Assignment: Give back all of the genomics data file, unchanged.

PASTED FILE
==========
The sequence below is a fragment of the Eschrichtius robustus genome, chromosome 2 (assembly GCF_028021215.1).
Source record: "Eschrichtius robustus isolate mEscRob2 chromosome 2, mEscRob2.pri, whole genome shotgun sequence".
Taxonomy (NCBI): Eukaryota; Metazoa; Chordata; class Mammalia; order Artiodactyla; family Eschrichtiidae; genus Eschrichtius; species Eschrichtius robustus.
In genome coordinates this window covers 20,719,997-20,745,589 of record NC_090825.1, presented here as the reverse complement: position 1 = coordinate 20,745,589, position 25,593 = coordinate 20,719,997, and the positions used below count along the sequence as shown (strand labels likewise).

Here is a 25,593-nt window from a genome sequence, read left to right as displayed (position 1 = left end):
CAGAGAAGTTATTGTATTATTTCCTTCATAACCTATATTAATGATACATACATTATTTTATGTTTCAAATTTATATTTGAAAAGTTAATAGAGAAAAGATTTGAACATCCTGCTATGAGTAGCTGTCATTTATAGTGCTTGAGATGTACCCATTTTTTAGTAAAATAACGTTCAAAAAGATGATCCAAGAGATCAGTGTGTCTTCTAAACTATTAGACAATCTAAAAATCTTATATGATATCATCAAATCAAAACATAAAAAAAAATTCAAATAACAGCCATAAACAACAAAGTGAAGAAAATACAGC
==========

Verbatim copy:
The sequence below is a fragment of the Eschrichtius robustus genome, chromosome 2 (assembly GCF_028021215.1).
Source record: "Eschrichtius robustus isolate mEscRob2 chromosome 2, mEscRob2.pri, whole genome shotgun sequence".
Taxonomy (NCBI): Eukaryota; Metazoa; Chordata; class Mammalia; order Artiodactyla; family Eschrichtiidae; genus Eschrichtius; species Eschrichtius robustus.
In genome coordinates this window covers 20,719,997-20,745,589 of record NC_090825.1, presented here as the reverse complement: position 1 = coordinate 20,745,589, position 25,593 = coordinate 20,719,997, and the positions used below count along the sequence as shown (strand labels likewise).

Here is a 25,593-nt window from a genome sequence, read left to right as displayed (position 1 = left end):
CAGAGAAGTTATTGTATTATTTCCTTCATAACCTATATTAATGATACATACATTATTTTATGTTTCAAATTTATATTTGAAAAGTTAATAGAGAAAAGATTTGAACATCCTGCTATGAGTAGCTGTCATTTATAGTGCTTGAGATGTACCCATTTTTTAGTAAAATAACGTTCAAAAAGATGATCCAAGAGATCAGTGTGTCTTCTAAACTATTAGACAATCTAAAAATCTTATATGATATCATCAAATCAAAACATAAAAAAAAATTCAAATAACAGCCATAAACAACAAAGTGAAGAAAATACAGC